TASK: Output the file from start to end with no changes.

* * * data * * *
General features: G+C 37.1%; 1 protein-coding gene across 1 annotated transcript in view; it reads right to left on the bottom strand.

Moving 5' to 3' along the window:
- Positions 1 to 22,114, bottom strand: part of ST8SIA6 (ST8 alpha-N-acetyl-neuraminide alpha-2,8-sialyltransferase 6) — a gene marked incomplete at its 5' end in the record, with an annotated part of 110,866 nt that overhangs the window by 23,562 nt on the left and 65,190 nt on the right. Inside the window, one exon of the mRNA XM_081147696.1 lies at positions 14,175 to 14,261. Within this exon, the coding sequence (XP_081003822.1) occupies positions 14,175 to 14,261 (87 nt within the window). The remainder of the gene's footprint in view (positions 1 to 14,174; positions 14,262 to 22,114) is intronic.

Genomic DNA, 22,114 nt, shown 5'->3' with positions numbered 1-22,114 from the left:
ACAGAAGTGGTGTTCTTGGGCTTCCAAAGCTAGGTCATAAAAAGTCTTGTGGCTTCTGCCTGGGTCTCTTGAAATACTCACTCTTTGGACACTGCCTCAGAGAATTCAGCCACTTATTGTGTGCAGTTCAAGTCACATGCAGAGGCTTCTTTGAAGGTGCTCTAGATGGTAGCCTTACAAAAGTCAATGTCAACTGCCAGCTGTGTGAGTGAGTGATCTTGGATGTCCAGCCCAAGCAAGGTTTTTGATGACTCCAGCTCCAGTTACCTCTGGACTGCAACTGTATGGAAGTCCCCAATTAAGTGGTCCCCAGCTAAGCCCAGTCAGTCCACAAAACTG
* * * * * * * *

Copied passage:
General features: G+C 37.1%; 1 protein-coding gene across 1 annotated transcript in view; it reads right to left on the bottom strand.

Moving 5' to 3' along the window:
- Positions 1 to 22,114, bottom strand: part of ST8SIA6 (ST8 alpha-N-acetyl-neuraminide alpha-2,8-sialyltransferase 6) — a gene marked incomplete at its 5' end in the record, with an annotated part of 110,866 nt that overhangs the window by 23,562 nt on the left and 65,190 nt on the right. Inside the window, one exon of the mRNA XM_081147696.1 lies at positions 14,175 to 14,261. Within this exon, the coding sequence (XP_081003822.1) occupies positions 14,175 to 14,261 (87 nt within the window). The remainder of the gene's footprint in view (positions 1 to 14,174; positions 14,262 to 22,114) is intronic.

Genomic DNA, 22,114 nt, shown 5'->3' with positions numbered 1-22,114 from the left:
ACAGAAGTGGTGTTCTTGGGCTTCCAAAGCTAGGTCATAAAAAGTCTTGTGGCTTCTGCCTGGGTCTCTTGAAATACTCACTCTTTGGACACTGCCTCAGAGAATTCAGCCACTTATTGTGTGCAGTTCAAGTCACATGCAGAGGCTTCTTTGAAGGTGCTCTAGATGGTAGCCTTACAAAAGTCAATGTCAACTGCCAGCTGTGTGAGTGAGTGATCTTGGATGTCCAGCCCAAGCAAGGTTTTTGATGACTCCAGCTCCAGTTACCTCTGGACTGCAACTGTATGGAAGTCCCCAATTAAGTGGTCCCCAGCTAAGCCCAGTCAGTCCACAAAACTG